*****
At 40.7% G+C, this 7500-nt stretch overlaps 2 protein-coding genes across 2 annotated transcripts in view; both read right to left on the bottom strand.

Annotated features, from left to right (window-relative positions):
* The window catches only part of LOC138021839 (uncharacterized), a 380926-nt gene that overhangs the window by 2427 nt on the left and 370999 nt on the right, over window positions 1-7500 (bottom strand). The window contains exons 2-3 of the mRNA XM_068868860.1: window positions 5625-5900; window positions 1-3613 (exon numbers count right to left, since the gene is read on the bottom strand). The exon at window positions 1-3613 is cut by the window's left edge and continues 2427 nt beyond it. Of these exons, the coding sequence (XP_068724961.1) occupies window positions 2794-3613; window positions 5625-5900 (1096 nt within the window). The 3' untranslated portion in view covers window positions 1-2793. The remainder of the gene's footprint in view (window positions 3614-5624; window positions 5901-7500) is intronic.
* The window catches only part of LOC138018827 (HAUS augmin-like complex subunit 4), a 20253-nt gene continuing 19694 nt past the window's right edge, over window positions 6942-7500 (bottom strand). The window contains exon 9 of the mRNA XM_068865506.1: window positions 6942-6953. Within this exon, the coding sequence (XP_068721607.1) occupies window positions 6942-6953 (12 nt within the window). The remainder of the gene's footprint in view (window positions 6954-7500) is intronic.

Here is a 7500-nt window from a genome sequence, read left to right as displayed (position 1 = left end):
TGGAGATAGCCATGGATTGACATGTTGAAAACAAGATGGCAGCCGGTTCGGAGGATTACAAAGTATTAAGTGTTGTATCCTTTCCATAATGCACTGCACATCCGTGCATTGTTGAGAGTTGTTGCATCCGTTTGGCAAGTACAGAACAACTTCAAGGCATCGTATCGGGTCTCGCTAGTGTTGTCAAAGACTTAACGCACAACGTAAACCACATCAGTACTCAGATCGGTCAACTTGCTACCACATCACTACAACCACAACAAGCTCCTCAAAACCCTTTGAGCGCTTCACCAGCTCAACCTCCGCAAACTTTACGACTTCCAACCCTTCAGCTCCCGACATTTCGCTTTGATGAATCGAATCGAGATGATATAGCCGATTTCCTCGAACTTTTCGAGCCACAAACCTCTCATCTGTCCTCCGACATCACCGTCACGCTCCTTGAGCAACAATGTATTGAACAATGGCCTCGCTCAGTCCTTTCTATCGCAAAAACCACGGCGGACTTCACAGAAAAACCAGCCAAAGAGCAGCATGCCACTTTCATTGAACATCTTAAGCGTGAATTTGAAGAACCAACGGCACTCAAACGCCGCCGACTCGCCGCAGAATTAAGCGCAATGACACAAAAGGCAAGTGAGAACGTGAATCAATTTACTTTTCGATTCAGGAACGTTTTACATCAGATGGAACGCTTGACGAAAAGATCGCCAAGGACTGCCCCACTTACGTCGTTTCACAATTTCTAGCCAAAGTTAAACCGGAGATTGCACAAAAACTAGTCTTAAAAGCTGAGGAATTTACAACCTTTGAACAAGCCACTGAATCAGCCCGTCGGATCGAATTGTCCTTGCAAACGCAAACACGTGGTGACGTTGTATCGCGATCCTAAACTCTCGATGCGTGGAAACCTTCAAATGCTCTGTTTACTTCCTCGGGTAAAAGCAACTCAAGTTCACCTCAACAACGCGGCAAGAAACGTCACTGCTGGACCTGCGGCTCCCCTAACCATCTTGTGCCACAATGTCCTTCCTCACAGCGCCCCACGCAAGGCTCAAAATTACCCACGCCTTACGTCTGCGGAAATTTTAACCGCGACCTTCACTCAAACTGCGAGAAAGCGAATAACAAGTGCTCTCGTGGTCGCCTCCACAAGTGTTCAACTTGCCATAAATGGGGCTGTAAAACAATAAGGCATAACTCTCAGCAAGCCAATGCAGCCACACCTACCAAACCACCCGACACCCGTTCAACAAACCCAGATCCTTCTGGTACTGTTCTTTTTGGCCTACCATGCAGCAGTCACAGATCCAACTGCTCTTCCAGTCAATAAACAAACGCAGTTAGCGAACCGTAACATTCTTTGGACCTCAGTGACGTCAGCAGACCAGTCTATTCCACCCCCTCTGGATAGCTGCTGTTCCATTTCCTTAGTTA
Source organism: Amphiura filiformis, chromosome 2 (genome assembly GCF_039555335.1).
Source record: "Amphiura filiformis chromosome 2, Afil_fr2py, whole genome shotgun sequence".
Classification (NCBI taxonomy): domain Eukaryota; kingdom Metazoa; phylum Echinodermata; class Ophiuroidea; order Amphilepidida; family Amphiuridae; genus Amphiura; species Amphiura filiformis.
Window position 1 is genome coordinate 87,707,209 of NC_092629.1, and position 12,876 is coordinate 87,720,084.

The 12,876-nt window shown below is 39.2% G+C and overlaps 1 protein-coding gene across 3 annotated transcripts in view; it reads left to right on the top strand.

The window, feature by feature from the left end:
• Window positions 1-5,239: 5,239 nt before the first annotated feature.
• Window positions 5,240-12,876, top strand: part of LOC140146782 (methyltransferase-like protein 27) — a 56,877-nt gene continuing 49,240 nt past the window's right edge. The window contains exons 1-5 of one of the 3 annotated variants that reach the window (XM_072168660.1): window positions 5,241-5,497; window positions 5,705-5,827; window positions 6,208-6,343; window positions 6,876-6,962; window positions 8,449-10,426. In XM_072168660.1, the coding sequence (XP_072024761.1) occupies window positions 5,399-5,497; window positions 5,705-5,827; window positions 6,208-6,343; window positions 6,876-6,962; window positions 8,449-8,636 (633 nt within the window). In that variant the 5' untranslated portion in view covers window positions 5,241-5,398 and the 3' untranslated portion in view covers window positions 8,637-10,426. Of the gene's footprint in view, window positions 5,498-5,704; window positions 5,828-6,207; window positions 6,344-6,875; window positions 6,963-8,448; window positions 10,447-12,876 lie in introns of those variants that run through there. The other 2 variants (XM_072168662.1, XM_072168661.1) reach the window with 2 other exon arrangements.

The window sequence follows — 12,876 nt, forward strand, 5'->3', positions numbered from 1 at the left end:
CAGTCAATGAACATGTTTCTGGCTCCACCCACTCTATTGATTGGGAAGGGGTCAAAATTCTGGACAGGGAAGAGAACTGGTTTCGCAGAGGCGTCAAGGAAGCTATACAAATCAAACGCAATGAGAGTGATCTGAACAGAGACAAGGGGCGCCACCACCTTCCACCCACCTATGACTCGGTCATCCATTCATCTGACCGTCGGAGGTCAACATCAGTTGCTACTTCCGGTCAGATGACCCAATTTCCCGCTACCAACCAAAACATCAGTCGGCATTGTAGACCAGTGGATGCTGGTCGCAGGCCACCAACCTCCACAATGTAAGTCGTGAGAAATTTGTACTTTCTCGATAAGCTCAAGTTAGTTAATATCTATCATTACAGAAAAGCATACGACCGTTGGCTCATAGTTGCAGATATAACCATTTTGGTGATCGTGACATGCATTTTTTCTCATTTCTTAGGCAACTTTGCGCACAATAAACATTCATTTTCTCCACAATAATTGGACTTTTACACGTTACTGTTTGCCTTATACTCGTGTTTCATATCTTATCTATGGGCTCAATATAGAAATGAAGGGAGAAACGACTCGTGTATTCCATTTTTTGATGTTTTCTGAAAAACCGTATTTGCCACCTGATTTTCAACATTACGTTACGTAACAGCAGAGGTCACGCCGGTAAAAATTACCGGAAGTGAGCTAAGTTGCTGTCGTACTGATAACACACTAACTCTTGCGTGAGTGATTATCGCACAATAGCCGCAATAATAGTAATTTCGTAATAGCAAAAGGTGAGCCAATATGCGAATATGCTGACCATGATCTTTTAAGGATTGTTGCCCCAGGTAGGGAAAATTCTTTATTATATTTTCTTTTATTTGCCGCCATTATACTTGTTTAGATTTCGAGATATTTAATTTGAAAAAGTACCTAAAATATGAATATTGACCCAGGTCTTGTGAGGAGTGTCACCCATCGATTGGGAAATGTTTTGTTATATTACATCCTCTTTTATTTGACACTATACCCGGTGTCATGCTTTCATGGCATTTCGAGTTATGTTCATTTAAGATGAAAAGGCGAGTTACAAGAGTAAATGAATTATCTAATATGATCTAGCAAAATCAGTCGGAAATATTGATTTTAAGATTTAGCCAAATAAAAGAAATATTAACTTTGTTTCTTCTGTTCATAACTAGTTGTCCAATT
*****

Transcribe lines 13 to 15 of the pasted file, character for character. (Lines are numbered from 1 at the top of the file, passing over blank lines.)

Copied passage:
• Window positions 1-5,239: 5,239 nt before the first annotated feature.
• Window positions 5,240-12,876, top strand: part of LOC140146782 (methyltransferase-like protein 27) — a 56,877-nt gene continuing 49,240 nt past the window's right edge. The window contains exons 1-5 of one of the 3 annotated variants that reach the window (XM_072168660.1): window positions 5,241-5,497; window positions 5,705-5,827; window positions 6,208-6,343; window positions 6,876-6,962; window positions 8,449-10,426. In XM_072168660.1, the coding sequence (XP_072024761.1) occupies window positions 5,399-5,497; window positions 5,705-5,827; window positions 6,208-6,343; window positions 6,876-6,962; window positions 8,449-8,636 (633 nt within the window). In that variant the 5' untranslated portion in view covers window positions 5,241-5,398 and the 3' untranslated portion in view covers window positions 8,637-10,426. Of the gene's footprint in view, window positions 5,498-5,704; window positions 5,828-6,207; window positions 6,344-6,875; window positions 6,963-8,448; window positions 10,447-12,876 lie in introns of those variants that run through there. The other 2 variants (XM_072168662.1, XM_072168661.1) reach the window with 2 other exon arrangements.

The window sequence follows — 12,876 nt, forward strand, 5'->3', positions numbered from 1 at the left end: